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IFI interventions in the paddy and rice sector in Sri Lanka

(The purpose of this note is to present in summary form the documented evidence of interventions by the World Bank, International Monetary Fund and Asian Development Bank in the paddy and rice sector in Sri Lanka.)
  Struggle for the Peasants’ Rights in
Sri Lanka

(Six farmer leaders, two women farmers and three Buddhist monks in Hingurakgoda, in Polonnaruwa District, Sri Lanka, “fasted” for six days from August 13 to 18, 2000, with thousands of farmers and supporters rallying round them in public demonstrations, in support of a set of 19 farmer demands for immediate solutions.)
  A View on Sustainable Development in Agriculture: The experience of the peasant movements in Sri Lanka

(Issues of sustainable agriculture, survival of small scale peasant farmers, eradication of hunger and poverty, threats to global environment and ecological survival, facing challenges of Globalization and new trends in global trade have become closely inter linked in today’s world.

What is attempted in this presentation is to express the views that have emerged through the experiences of the peasant movements in Sri Lanka regarding the role and contribution that small scale peasant agriculture could make towards facing most of these interrelated challenges.)


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PROPOSALS OF PEOPLE'S ORGANISATIONS FOR ANOTHER DEVELOPMENT: Observations and alternatives on the Sri Lanka Budget 2005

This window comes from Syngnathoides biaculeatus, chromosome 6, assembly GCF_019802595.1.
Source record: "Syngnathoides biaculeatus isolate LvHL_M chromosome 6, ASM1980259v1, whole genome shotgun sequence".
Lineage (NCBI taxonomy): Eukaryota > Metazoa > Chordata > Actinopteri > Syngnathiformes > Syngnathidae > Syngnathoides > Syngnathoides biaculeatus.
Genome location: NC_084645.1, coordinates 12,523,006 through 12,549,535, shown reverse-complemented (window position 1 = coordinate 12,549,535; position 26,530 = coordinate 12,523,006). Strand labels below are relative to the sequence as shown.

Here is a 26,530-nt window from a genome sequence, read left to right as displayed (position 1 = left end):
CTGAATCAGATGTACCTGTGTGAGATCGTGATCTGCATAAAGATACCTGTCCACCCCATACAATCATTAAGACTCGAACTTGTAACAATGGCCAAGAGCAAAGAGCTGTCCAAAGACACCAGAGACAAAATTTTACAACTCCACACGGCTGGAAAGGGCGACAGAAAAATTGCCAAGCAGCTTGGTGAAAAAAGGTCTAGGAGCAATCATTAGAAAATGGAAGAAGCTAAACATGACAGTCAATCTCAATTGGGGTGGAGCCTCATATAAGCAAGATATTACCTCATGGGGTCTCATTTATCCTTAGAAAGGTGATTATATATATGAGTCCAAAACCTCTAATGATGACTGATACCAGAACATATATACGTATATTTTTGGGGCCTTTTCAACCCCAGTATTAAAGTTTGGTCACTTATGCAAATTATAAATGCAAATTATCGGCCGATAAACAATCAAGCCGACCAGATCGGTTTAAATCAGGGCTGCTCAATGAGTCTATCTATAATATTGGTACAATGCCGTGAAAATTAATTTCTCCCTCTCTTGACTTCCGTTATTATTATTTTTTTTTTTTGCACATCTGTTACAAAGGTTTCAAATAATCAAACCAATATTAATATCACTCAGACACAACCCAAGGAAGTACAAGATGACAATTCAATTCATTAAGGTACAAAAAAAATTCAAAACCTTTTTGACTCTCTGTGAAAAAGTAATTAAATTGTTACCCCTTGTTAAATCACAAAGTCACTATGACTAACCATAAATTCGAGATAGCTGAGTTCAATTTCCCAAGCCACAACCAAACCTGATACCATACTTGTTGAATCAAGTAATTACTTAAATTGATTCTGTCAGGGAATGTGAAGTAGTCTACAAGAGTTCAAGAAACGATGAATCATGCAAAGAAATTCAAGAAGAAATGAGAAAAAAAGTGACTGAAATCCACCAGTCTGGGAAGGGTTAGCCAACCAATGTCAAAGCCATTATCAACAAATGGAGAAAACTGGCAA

(Budget proposals of the Government are based on its Economic Development Strategies. Both the Government and the lending agencies funding its activities agree that Poverty Reduction (poverty eradication as we would like to call it) should take priority in the economic development strategy.

Since 1999, the World Bank, IMF and the other lending agencies have required that the Government of Sri Lanka should produce a strategy for Poverty Reduction (PRSP) in consultation with the people, and that it should be the basis for foreign assistance. It is further expected that such a strategy should be “Country Owned”. Our proposals towards the preparation of the Budget for 2005 are based on our views for a more effective strategy for poverty reduction in Sri Lanka.)

  Regaining Sri Lanka and PRSP:
Compelling the poor to subsidize the rich

(Analysis of “Regaining Sri Lanka” and “Connecting to Growth: Sri Lanka’s Poverty Reduction Strategy”, the Economic Strategy Document presented by the Government of Sri Lanka at the Tokyo Donor Meeting in June 2003 for which a loan commitment of US $ 4.5 Billion was obtained)
  Sri Lanka Development Forum 2005
Civil Society Statement

(The Government has convened the Sri Lanka Development Forum on 16th and 17th May 2005 in Kandy to discuss the ‘Rebuilding Sri Lanka: Post-Tsunami Action Plan’ that is supposed to be published on 15th May 2005. The World Bank, IMF, Asian Development Bank and all UN Agencies, as well as the Japanese, American, British and many other Bilateral Donors , will be present.